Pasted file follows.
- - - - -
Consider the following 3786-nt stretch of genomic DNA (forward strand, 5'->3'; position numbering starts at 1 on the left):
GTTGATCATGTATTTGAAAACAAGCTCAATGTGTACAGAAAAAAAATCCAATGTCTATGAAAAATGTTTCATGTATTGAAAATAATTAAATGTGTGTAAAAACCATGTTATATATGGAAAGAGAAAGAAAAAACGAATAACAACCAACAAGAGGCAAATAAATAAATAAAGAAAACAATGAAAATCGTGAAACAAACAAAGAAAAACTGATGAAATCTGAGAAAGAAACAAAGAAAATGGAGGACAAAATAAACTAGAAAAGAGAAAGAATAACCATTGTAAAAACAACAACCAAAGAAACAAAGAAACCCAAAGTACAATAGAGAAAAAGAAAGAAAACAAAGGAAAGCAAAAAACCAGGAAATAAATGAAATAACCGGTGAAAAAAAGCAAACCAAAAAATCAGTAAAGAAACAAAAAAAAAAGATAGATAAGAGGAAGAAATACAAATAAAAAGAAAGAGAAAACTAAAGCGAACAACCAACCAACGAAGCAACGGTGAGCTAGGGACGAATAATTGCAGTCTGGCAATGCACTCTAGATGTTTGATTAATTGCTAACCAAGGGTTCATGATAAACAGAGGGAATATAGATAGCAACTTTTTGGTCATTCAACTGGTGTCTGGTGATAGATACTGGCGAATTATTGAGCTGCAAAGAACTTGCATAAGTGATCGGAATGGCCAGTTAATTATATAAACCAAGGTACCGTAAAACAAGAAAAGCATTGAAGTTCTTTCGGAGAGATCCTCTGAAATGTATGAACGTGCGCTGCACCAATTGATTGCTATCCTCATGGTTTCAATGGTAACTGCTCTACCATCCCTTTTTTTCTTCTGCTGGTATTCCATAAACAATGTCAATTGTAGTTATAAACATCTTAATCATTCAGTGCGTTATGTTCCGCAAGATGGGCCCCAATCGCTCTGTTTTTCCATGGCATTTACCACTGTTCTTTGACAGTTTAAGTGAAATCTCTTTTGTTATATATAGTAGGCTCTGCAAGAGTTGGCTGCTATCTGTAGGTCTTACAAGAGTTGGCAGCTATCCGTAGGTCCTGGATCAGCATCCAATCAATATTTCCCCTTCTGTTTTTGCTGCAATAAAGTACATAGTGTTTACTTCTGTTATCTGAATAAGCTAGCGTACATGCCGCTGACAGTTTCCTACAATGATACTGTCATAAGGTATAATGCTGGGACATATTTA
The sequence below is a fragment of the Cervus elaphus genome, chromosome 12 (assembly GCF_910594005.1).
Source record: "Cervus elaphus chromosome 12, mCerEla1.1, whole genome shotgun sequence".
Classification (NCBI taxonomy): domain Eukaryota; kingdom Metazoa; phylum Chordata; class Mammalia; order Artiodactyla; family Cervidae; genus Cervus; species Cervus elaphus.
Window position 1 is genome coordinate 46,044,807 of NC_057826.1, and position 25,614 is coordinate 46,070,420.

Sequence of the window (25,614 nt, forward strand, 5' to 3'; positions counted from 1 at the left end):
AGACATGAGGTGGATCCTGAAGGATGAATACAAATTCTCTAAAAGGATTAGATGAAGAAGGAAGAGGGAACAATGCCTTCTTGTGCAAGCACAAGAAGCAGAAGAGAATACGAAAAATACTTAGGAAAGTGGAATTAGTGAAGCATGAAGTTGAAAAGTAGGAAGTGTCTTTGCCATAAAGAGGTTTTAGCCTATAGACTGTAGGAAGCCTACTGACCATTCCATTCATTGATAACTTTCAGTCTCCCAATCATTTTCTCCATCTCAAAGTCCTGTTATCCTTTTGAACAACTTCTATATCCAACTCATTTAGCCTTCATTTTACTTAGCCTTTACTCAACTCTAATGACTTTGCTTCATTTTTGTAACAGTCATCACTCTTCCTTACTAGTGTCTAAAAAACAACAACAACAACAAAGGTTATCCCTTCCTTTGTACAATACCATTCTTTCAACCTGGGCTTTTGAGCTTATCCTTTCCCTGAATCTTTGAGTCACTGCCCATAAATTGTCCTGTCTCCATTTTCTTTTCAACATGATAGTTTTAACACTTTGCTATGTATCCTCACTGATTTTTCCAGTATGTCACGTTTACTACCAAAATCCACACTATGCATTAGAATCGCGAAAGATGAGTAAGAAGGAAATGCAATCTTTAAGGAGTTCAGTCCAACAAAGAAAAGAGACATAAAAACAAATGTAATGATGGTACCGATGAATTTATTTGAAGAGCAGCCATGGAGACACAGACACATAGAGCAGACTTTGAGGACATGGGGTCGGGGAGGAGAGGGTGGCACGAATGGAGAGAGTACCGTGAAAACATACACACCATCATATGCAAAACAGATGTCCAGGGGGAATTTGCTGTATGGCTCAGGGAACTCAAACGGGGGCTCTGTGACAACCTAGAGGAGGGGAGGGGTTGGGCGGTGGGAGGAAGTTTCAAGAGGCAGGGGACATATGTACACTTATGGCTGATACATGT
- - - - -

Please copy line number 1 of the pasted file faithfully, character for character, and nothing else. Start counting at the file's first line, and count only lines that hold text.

Consider the following 3786-nt stretch of genomic DNA (forward strand, 5'->3'; position numbering starts at 1 on the left):